Arizona’s population grew by 25 percent between 2000 and 2010, and the influx continues. If you are considering a move to Arizona – or if you already live there – you’re likely interested in factors that impact the overall health of the state’s residents. We’ve put together a partial list of those factors for your consideration.
How Arizona ranks among the states
Arizona is rated 36th by the Scorecard on State Health System Performance 2014, which compares the 50 states and the District of Columbia. Arizona climbed four spots from its ranking in 2009. Visit the Arizona Scorecard to see the factors that contribute to the state’s overall “healthiness” rating.
Arizona lands a bit higher on the list in America’s Health Rankings, earning the 28th spot. Highlights for the state include low death rates from cancer or cardiovascular disease, a low rate of work-related deaths, and a low rate of preventable hospitalizations. However, Arizona’s rating remains near the middle of the pack due to low high school graduation rates, significant differences in health status depending on education level, and high rates of drug-related deaths.
Visit Key Health Data About Arizona to see how Arizona ranks on health indicators, public health readiness measures, and public health funding indicators.
Health status can vary significantly across a state. For a more focused look, review county-by-county ratings for Arizona; this data comes from the Robert Wood Johnson Foundation and the Population Health Institute at the University of Wisconsin.
Arizona and the Affordable Care Act
In voting on the Affordable Care Act, both Sen. John McCain and Sen. Jon Kyl voted no. Arizona’s eight representatives split their votes along party lines: the four Democrats voted yes, while the four Republicans voted no. The ACA was signed into law in March 2010.
Former Arizona Republican Gov. Jan Brewer was vocally opposed to the Affordable Care Act, even calling a special legislative session in 2010 to advance her position. Brewer wanted permission to join the lawsuit challenging the health care reform law after the state’s Democratic attorney general refused to join the suit.
In the 2010 election, Arizona voters approved a state constitutional amendment barring any rules or regulations that would force state residents to participate in a health care system.
Despite opposing the overall ACA, Brewer was in favor of state-run health insurance exchange – saying it was preferable to a one-size-fits-all model imposed by the federal government. To that end, Brewer established the Office of Health Insurance Exchange, and the state took numerous steps toward setting up a state-run exchange. However, state legislators and a public majority remaining opposed, Brewer ultimately bowed to public sentiment and defaulted to the federally facilitated marketplace.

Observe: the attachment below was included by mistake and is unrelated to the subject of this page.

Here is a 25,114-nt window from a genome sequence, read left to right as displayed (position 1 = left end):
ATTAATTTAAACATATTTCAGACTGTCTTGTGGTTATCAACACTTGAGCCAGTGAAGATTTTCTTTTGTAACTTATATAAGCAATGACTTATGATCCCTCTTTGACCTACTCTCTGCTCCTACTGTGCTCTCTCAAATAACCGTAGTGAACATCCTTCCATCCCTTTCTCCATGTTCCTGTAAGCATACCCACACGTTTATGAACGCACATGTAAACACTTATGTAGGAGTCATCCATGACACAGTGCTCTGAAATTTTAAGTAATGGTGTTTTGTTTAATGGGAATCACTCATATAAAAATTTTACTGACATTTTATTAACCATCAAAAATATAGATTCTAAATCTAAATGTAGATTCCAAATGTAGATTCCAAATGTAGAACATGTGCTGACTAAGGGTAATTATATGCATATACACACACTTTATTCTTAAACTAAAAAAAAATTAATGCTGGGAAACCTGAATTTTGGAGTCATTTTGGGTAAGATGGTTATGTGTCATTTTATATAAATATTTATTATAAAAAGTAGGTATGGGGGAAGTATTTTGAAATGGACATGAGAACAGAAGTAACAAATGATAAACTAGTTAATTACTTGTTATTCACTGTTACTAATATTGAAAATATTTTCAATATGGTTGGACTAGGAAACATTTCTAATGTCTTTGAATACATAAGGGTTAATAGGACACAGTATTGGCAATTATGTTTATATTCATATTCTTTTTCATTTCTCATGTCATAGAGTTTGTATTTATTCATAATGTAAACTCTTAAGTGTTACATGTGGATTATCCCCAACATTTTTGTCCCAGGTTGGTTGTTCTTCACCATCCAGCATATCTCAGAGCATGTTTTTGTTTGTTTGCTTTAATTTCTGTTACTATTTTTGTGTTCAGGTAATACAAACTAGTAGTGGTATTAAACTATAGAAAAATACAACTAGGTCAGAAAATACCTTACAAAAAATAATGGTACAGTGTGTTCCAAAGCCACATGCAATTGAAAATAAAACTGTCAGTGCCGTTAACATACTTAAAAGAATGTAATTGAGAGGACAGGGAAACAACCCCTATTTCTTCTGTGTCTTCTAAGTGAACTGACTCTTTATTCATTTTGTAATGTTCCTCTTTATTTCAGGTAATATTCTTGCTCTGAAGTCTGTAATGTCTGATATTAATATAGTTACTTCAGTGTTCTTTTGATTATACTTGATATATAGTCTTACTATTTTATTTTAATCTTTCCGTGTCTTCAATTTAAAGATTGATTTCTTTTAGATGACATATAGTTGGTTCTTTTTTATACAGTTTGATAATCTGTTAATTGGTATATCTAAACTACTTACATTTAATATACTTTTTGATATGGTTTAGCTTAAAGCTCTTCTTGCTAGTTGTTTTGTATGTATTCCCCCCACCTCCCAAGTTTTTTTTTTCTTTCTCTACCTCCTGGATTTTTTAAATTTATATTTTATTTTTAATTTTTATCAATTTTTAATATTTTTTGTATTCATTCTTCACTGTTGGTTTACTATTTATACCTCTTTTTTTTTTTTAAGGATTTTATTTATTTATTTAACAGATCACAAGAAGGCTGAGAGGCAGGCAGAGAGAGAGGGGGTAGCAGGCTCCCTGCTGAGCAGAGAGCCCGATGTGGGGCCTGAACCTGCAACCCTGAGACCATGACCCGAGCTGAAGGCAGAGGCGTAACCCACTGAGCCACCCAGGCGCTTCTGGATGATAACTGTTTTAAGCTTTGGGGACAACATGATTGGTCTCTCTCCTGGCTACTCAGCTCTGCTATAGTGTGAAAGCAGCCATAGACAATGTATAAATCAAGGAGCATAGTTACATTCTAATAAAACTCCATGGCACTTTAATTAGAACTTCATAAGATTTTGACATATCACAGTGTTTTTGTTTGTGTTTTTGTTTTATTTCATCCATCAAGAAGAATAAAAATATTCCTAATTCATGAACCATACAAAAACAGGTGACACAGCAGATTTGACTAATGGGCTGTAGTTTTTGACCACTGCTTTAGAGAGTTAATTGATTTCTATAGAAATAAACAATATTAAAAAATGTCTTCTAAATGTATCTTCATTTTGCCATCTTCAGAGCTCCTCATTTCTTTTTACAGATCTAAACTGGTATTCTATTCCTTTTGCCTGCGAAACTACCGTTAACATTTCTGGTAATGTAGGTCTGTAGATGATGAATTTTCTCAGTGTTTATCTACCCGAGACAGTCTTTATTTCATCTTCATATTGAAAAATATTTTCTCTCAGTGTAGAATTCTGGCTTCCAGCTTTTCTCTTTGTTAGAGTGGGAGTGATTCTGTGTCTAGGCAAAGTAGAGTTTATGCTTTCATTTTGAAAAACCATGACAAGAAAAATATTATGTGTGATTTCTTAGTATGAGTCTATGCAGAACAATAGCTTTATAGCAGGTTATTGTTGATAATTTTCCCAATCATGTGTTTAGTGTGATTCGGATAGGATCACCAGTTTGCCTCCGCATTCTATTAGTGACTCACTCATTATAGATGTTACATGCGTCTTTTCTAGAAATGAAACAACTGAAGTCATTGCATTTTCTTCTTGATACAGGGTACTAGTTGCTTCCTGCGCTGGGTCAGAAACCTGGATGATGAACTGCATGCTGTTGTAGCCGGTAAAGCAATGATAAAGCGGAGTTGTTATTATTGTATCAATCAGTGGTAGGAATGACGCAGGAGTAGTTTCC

Doug Ducey, a Republican, took over the governor’s office in January 2015. During his campaign, he described himself as “100 percent opposed to Obamacare.”
How did the ACA help Arizona’s uninsured?
Arizona saw a 3.74 percent drop in its uninsured rate over the course of the 2014 open enrollment period. Arizona’s uninsured rate is now estimated at 16.38 percent, placing it above the national average of 14.22 percent.
Arizonans enrollment in QHPs
Research by the Kaiser Family Foundation estimated Arizona’s potential market for the health insurance exchange at 551,000 and estimated that 313,000 of those potential consumers would qualify for tax subsidies. Actual results from the 2014 open enrollment period showed that 120,071 people signed up for qualified health plans (QHPs) and 144,376 qualified for financial assistance.
Eight insurers sold policies through the federal marketplace in Arizona during 2014 open enrollment: Aetna, Blue Cross Blue Shield of Arizona, Cigna, Health Choice, Humana, Health Net of Arizona, and Meritus Health Partners. Together, they offered more than 100 plan options.
Meritus is the operating name for Compass Cooperative Health Network, a Consumer Operated and Oriented Plan (CO-OP). The Affordable Care Act established a federal loan program to encourage the creation of these nonprofit, consumer-run entities as an alternatives to for-profit insurers. Compass Cooperative Health Network received a loan of more than $93 million.
Medicaid in Arizona
Former Gov. Brewer followed a different course than most Republican governors and pushed hard for Medicaid expansion in Arizona. A bill authorizing expansion was passed with some Republican support and signed into law by Brewer in 2013.
However, the expansion has been repeatedly challenged. In December 2014, the Arizona Supreme Court ruled that a lawsuit, brought by the Goldwater Institute and 36 state Republicans, challenging Medicaid expansion can proceed. The conservatives say that legislation for funding expansion was not approved by the supermajority required for tax measures. The state maintains that the funding mechanism is an assessment, not a tax, and therefore only a simple majority is required.
With Medicaid expansion in place for now, 63 percent of uninsured nonelderly people in Arizona are eligible for financial assistance to gain medical insurance coverage through either Medicaid or the marketplace. Sixteen percent of those currently uninsured are not eligible due to immigration status, and another 21 percent are ineligible because their incomes are too high or because they have access to affordable coverage through an employer.
Learn more about Arizona’s Medicaid program.
Health reform legislation in Arizona
Here’s what’s happening legislatively with healthcare reform at the state level in Arizona: